Half a croissant, on a plate, with a sign in front of it saying '50c'
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Toothpaste tube with transparent gauge strip

Never again brush your teeth with air
  [vote for,

Nowadays toothpaste tubes come with a flat top so that they can stand upside down at the sink. The upside is that the paste has enough time between brushings to flow slowly down and you never have to squeeze or shake the tube to get at the last few drops. The downside is that those last few drops come quite suddenly.

A transparent longitudinal strip along the tube would allow you to monitor the filling status of the tube and procure a replacement just in time.

For the high-tech geeks this could also be done with a small electronic scale, but you would have to know the exact weight of the empty tube (which could be printed on it) to adjust the scale to the zero/empty point. And your wife's toothpaste tube would need another setting or another scale. So I'd prefer the low-tech solution.

Toto Anders, Dec 15 2015

Finally... http://www.packagin...othpaste-clear-tube
[2 fries shy of a happy meal, Dec 15 2015]


       //enough time between brushings to flow slowly down//
You must have really runny toothpaste. Mine doesn't flow down at all; much precision squeezing is required.
neutrinos_shadow, Dec 15 2015

       A lot of toothpaste now comes in dispenser pumps, reflecting the need to technologize everything to the point where the packaging costs more than the product. These pumps usually have a window in the side so you can see how much is left.
MaxwellBuchanan, Dec 15 2015

       Or, you could put a drop of different coloured toothpaste to come out last as a 'just about out' indicator.
AusCan531, Dec 15 2015

       // ... fooling the owner into thinking it’s not squashed and depleted. Squash the air out as it gets used. //   

       My brand uses a rather sturdy and elastic plastic tube which resumes its original shape after squashing. They won't give you any clues, I assume.
Toto Anders, Dec 16 2015

       // the other obvious option is to write an app //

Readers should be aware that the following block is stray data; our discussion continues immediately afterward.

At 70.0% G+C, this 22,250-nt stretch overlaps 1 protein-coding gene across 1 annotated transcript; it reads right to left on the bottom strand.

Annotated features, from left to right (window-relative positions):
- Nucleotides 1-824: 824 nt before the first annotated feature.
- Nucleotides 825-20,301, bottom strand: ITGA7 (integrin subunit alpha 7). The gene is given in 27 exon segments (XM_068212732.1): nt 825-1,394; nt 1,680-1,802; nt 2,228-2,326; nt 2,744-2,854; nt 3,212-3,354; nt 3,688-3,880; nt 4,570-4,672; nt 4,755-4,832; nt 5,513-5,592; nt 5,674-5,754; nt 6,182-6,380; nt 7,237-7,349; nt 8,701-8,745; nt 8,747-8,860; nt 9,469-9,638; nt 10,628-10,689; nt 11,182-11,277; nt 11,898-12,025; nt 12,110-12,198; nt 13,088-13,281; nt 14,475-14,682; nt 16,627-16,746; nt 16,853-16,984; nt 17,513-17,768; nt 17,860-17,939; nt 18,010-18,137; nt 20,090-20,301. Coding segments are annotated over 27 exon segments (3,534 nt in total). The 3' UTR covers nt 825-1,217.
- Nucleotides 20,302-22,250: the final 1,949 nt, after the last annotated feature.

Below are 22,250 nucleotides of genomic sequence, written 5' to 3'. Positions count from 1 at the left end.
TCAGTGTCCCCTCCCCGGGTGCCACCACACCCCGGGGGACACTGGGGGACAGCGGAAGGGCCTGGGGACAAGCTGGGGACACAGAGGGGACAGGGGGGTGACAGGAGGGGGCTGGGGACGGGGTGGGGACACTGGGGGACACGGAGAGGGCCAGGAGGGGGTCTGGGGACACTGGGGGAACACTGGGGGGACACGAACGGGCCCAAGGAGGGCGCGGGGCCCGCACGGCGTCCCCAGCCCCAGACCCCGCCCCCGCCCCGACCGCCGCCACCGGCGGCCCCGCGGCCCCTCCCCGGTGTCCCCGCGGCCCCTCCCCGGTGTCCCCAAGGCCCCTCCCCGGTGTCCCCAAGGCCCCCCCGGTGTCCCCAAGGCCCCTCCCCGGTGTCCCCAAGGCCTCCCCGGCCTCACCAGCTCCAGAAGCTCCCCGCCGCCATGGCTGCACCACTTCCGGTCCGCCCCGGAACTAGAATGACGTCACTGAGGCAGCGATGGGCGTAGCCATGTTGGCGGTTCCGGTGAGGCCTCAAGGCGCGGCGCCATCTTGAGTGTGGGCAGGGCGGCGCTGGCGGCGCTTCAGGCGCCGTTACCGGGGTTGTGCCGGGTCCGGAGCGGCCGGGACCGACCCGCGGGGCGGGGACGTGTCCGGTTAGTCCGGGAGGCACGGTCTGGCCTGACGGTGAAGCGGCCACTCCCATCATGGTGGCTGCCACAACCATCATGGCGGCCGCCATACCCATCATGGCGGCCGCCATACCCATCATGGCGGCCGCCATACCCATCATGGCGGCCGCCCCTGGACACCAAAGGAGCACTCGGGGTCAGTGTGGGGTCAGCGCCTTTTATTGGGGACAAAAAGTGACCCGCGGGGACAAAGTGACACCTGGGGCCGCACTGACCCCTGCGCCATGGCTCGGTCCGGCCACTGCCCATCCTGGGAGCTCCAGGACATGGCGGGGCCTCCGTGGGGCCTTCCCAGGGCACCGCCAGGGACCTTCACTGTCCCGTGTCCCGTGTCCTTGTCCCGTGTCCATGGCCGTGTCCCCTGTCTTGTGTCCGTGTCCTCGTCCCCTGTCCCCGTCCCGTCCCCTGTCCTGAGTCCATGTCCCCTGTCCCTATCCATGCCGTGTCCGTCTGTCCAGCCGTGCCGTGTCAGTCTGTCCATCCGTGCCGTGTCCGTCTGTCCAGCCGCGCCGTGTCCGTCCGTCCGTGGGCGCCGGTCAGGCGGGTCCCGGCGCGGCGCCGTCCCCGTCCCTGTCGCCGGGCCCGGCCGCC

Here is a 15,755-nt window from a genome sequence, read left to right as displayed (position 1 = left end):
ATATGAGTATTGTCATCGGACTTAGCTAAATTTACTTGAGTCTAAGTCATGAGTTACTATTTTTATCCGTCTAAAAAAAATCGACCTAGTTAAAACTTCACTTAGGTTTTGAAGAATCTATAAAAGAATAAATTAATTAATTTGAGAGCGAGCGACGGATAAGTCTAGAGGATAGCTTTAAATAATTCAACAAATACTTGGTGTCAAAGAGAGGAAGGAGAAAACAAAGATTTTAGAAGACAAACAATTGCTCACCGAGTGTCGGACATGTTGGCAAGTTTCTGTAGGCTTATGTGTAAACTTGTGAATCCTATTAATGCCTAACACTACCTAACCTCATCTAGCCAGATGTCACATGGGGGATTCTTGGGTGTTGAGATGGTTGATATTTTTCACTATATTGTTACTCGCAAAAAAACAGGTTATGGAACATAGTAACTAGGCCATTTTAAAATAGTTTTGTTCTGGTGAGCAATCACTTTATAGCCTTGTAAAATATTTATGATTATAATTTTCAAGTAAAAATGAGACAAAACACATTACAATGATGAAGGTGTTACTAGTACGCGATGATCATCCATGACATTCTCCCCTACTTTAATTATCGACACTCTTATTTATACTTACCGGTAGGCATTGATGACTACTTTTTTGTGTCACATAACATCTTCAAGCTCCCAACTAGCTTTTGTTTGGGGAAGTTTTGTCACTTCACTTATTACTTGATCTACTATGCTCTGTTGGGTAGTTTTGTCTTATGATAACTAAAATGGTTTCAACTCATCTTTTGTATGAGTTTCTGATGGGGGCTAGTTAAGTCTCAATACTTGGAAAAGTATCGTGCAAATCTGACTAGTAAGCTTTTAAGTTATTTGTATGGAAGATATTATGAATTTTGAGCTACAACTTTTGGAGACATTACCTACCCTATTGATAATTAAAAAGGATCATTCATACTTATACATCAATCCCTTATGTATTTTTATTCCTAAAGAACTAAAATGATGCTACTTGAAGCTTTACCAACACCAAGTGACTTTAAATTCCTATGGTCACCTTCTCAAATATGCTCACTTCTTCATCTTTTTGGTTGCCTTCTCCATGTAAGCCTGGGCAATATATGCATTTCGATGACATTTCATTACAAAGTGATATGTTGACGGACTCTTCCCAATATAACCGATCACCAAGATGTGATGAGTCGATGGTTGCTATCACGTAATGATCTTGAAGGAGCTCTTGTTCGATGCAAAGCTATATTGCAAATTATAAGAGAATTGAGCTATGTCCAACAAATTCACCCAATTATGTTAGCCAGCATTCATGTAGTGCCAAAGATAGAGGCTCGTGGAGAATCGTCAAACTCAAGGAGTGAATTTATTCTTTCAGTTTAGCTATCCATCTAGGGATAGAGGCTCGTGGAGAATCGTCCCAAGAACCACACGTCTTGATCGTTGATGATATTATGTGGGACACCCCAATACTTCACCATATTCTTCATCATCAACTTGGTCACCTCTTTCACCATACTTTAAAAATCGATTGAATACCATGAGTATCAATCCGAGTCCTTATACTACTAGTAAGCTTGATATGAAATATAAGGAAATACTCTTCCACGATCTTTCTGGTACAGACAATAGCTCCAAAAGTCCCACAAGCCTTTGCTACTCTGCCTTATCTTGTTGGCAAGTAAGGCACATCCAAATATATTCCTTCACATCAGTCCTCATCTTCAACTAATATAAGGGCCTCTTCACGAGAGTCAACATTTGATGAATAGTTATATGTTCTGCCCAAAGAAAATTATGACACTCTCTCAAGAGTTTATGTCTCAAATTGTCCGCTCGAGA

You saved my day.   

       To increase accuracy, especially in the winter season when elevenses and cholocate cookies tend to increase the brushing frequency, the toothbrush would need a bluetooth sender to notify the app whenever it is removed from the holder for more than 30 seconds. Or an accelerometer which notes when the brush is in use. Which could also warn you against directional mistakes in applying the brush (side to side cost me some gum until my dentist recommended up and down).
Toto Anders, Dec 16 2015

       Perhaps have a pressure-sensitive pad which the tube of toothpaste rests on when not in use. The weight of the tube would be fed back into the system.
pocmloc, Dec 16 2015

       Or just keep a spare tube in the cupboard.
MaxwellBuchanan, Dec 16 2015

       I'm trying to allocate my resources more efficiently than keeping spare this and spare that. I mean, who has a second car in the garage only for the case that the first one breaks down? Or spare glasses? They get lost or broken before they come into use. And the spare toothpaste tube will be forgotten and rotting in the dark recesses of the cupboard while I'm sitting on the pavement in front of the chemist's trying to beg a few cents for a new tube of toothpaste - only because I spent all my resources on spares.
Toto Anders, Dec 16 2015

       //who has a second car in the garage only for the case that the first one breaks down?//   

       Who doesn't?
MaxwellBuchanan, Dec 16 2015

       I think he means a drivable car, not a hulk you are cannibalizing for parts.
bungston, Dec 17 2015


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